She was American, he was English. Both very sensitive, both very good poets. But he was lucky, he was a man in the 50s. She, instead, was stuck, entrapped, in the cliché of the female role of the 50s- well it was STILL the long-lasting stereotype inherited from very ancient times. He was a heartthrob, she felt like "a horse in a world without race-tracks". Sylvia Plath, Ted Hughes. Two of the greatest poets of the 20th century. The two met at a party in Cambridge in 1956 and got married in the same year. They had two children, Freida and Nicholas. However she was unsatisfied with her life, she desperately wanted to find time for her poetry but her house and her children sucked all her time and her energies. Her life turned into hell one night when she lifted the receiver and overheard a conversation between her husband and his lover, a common acquaintance, Assia. Her turbulent marriage wrecked though their bond of love remained unbreakable.
Sylvia had suffered from depression as a teenager and had even tried to kill herself at 19. She was rescued and treated with electro-shock therapy. A terrible period of her life she wrote about in THE BELL JAR, her splendid, deeply touching autobiographical novel. Her fascination to death ( "blackness and silence") became her favourite subject in her poetry, nearly an obsession, and grew on and on till she decided to try again: she gassed herself, she succeded in committing suicide, on the 11 of February 1963. She was 30. In that last troubled year, she wrote her most beautiful lines, Ted Hughes would later on published.

Sylvia Plath is one of my favourite poets but also a woman whose life has always fascinated me since I first read THE BELL JAR, her only novel. Her poetry, known as confessional poetry, is terribly dark, tragic but so...deeply touching. Here are some lines from "The Moon and the Yew Tree" (Ariel):

This is the light of the mind, cold and planetary.

The trees of the mind are black. The light is blue.

The grasses unload their griefs on my feet as if I were God,

Prickling my ankles and murmuring of their humility.

Fumy, spirituous mists inhabit this place

Separated from my house by a row of headstones.

I simply cannot see where there is to get to. (...)

This is instead the letter Ted Hughes wrote to Sylvia's mother after some time from her suicide. Can you imagine his sense of guilt? How difficult could it be to write such a letter? It's extremely moving... LISTEN TO IT. HERE.

(Has any of you recognised the voice reading the letters? Who guesses will win ... MY CONGRATULATIONS!)

In 2003 Christine Jeffs directed an amazingly powerful beautiful film starring Gwyneth Paltrow and Daniel Craig, SYLVIA (in my DVD collection). I know very few people must have seen it but it is a terribly good portray of the two lovers and poets. Critically acclaimed and very moving, it is a must-see movie.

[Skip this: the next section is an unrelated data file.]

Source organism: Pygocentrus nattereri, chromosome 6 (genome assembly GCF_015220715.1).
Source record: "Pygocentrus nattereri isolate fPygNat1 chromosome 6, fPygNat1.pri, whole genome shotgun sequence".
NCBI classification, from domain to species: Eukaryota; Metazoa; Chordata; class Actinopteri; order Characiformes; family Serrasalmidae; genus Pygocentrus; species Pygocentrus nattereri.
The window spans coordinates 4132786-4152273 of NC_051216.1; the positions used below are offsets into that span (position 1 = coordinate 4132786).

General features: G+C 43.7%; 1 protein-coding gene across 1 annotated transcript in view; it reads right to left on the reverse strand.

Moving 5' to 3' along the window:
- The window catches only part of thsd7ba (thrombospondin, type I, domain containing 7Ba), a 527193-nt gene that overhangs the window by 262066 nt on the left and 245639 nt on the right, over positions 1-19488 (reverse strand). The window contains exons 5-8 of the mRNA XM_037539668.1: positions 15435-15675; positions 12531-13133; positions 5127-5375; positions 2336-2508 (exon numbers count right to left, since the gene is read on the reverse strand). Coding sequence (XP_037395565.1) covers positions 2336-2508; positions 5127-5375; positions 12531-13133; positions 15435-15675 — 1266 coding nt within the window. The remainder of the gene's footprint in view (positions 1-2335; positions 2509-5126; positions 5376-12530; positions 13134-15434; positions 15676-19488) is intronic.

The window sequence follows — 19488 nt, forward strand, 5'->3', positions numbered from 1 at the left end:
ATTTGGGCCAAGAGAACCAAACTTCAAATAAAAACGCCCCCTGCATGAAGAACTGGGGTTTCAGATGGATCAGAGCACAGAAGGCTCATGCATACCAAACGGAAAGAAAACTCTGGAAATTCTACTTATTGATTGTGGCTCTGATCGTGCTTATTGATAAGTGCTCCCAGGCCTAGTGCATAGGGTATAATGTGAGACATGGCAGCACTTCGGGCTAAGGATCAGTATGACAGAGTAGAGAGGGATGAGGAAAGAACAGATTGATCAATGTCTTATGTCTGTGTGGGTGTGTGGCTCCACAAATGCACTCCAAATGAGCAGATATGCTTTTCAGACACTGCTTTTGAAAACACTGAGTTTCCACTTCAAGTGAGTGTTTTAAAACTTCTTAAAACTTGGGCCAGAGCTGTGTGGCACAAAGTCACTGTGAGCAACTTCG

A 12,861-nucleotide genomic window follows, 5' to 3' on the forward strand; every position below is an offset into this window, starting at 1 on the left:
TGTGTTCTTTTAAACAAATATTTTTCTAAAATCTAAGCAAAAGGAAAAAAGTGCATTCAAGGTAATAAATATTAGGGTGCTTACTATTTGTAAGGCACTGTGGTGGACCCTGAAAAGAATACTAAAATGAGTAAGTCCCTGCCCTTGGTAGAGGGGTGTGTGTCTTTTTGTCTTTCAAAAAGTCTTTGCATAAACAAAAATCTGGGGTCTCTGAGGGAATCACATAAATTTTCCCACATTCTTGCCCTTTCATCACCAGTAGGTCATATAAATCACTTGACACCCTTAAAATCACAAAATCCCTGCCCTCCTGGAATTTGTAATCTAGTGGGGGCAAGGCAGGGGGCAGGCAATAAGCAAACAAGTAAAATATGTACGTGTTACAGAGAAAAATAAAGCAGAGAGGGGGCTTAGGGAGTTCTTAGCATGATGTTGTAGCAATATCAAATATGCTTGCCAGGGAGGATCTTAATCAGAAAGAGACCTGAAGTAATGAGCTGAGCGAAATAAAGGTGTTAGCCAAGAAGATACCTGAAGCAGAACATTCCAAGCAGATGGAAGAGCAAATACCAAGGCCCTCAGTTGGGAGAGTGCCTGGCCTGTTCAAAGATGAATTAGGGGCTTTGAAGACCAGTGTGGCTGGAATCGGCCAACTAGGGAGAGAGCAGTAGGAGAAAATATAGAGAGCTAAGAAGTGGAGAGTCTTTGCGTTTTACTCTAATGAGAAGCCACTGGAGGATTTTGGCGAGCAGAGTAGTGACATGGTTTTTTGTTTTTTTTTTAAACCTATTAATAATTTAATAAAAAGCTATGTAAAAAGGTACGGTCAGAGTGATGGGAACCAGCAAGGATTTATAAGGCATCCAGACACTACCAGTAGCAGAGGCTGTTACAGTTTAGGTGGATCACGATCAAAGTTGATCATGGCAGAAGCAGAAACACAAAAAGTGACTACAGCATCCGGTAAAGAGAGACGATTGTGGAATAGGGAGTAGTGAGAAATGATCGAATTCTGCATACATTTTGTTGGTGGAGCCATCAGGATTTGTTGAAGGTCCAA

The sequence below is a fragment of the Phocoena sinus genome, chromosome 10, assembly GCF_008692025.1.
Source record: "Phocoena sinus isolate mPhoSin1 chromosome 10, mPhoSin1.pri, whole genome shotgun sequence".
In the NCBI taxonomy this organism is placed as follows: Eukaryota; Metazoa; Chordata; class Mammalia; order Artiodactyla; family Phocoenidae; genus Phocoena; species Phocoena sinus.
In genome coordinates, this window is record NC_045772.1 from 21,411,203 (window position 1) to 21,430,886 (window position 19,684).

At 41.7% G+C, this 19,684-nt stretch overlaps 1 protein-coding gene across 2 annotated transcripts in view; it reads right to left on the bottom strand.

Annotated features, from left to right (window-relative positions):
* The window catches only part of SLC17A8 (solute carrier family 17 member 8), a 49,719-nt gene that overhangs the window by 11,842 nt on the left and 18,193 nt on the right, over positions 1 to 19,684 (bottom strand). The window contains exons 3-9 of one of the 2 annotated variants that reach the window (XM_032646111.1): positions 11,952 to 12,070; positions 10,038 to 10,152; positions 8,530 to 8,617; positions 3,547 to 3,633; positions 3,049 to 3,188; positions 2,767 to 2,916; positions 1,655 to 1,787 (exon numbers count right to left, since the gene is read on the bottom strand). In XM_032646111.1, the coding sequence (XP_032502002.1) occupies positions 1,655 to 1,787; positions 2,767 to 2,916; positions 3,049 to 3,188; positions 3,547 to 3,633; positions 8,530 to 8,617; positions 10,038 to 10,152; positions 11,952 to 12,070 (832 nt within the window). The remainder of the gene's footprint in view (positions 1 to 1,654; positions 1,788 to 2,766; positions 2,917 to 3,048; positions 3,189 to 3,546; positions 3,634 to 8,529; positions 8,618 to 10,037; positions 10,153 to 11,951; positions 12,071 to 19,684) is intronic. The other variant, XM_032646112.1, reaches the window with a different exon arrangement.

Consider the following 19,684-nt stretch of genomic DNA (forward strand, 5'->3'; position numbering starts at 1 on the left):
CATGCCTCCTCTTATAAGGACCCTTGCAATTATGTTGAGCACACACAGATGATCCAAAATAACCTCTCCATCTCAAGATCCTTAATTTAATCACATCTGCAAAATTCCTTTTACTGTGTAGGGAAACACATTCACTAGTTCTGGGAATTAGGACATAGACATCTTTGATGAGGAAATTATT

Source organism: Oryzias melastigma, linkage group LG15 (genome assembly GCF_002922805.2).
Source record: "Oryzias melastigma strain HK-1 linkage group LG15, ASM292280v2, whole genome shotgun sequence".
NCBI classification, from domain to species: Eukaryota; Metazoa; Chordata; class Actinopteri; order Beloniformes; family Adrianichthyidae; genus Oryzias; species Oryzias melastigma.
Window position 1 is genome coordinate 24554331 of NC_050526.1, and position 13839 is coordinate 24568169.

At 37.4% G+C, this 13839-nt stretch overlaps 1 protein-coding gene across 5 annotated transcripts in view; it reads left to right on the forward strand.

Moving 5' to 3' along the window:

Ted Hughes: A Talented Murderer
March 2009: Sylvia and Ted's son committed suicide
My video on Utube: Richard Armitage reads Ted Hughes's letter to Sylvia's mother


lunarossa said...

Hi MG, The movie is suberb but I cried so much that I couldn't possible watch it again! I love Gwyneth Paltrow as Sylvia. She's perfect for the role! Sylvia's life was very tragic indeed but she left us beautiful poems and will be remembered forever. Have a nice weekend. Ciao. A.

Lotta Dahl said...

hehehe RA! I have that full radio program and love it. SOme of the pieces he reads with such feeling it will almost make you cry. I have the last line of "Song" painted on the wall is silver above my bed "My head, worn out with love, at rest." so beautiful! I actually want to see sylvia because I heard that Sam Troughton (Much from Robin Hood) is in it.BTW, I added your link to my "Favorite Blogs" list at the top of my blog a couple weeks ago!

Maria Grazia said...

Ciao, A! Yes, I cry every time, but I love this movie , Sylvia's poetry and her beautiful novel. I also read her diaries and letters, but I've recently discovered Ted Hughes's letters. They close the circle but ...Do you know even Assia, who took Sylvia's place in Ted's life, committed suicide? What kind of monster was that man? How could he go on living with those deaths on his conscience?

Maria Grazia said...

@Jenny Kerr
You've guessed so ... you win.... MY CONGRATULATIONS! But I bet you'd guess and I won, so I win ... a great nice BLOG MATE!
Good night, Jenny! For me it's time to sleep. A very good evening to you!
TOMORROW IS SATURDAY. Are you ready for ep. 12?

Kathryn said...

I didn't study literature at school and it was only when I was working with some fantastic teachers at the Liceo here in Ravenna that I began to get interested in it and learn something. I teach in Scuola Professionale now (which I love) but I miss the literature side of things - your blog is fantastic - I love the way talk about the writers, the characters etc - you must be a great teacher to have and to work with.

Elvira said...

I enjoyed this post so much, Maria Grazia! And Ted Hughes' letter made me cry, but then I read that his lover committed suicide too! How awful!

Ciao and have a wonderful weekend!

Maria Grazia said...

As usual, you're always very kind. So you are a teacher, too! This is something I missed. Conversazione? I have a very nice native speaker colleague who sometimes gives extra-curricular English lessons to my students. She's from Cambridge but has been living in Italy for 25 years now. I teach to Liceo students and I'm lucky because I love teaching literature. Much more than language and grammar, but I have to do that, too. Grazie e ciao!
It's unbelievable, yes, also Assia committed suicide. But that letter is incredibly moving. It makes me shiver when I listen to it.
Thanks a lot and take care. Besos.